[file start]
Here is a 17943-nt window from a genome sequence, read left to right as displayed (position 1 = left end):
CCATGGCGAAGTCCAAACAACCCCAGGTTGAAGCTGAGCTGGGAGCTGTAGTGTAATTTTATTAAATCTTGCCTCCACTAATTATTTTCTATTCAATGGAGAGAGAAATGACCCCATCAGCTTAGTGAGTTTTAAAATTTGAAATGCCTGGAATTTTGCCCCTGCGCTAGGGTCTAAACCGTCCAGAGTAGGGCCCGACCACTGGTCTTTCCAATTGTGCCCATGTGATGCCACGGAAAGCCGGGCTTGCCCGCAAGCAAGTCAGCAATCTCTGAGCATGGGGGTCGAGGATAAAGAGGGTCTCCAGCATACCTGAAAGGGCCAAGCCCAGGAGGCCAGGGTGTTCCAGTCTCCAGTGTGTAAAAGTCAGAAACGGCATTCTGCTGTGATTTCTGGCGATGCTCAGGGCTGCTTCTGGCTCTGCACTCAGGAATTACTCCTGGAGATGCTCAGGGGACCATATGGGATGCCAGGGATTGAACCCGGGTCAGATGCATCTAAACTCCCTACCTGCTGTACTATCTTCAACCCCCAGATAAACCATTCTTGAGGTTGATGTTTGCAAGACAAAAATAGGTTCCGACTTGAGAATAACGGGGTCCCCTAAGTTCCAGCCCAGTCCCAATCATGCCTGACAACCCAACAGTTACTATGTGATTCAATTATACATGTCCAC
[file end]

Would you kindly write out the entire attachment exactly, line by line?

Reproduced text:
Here is a 17943-nt window from a genome sequence, read left to right as displayed (position 1 = left end):
CCATGGCGAAGTCCAAACAACCCCAGGTTGAAGCTGAGCTGGGAGCTGTAGTGTAATTTTATTAAATCTTGCCTCCACTAATTATTTTCTATTCAATGGAGAGAGAAATGACCCCATCAGCTTAGTGAGTTTTAAAATTTGAAATGCCTGGAATTTTGCCCCTGCGCTAGGGTCTAAACCGTCCAGAGTAGGGCCCGACCACTGGTCTTTCCAATTGTGCCCATGTGATGCCACGGAAAGCCGGGCTTGCCCGCAAGCAAGTCAGCAATCTCTGAGCATGGGGGTCGAGGATAAAGAGGGTCTCCAGCATACCTGAAAGGGCCAAGCCCAGGAGGCCAGGGTGTTCCAGTCTCCAGTGTGTAAAAGTCAGAAACGGCATTCTGCTGTGATTTCTGGCGATGCTCAGGGCTGCTTCTGGCTCTGCACTCAGGAATTACTCCTGGAGATGCTCAGGGGACCATATGGGATGCCAGGGATTGAACCCGGGTCAGATGCATCTAAACTCCCTACCTGCTGTACTATCTTCAACCCCCAGATAAACCATTCTTGAGGTTGATGTTTGCAAGACAAAAATAGGTTCCGACTTGAGAATAACGGGGTCCCCTAAGTTCCAGCCCAGTCCCAATCATGCCTGACAACCCAACAGTTACTATGTGATTCAATTATACATGTCCAC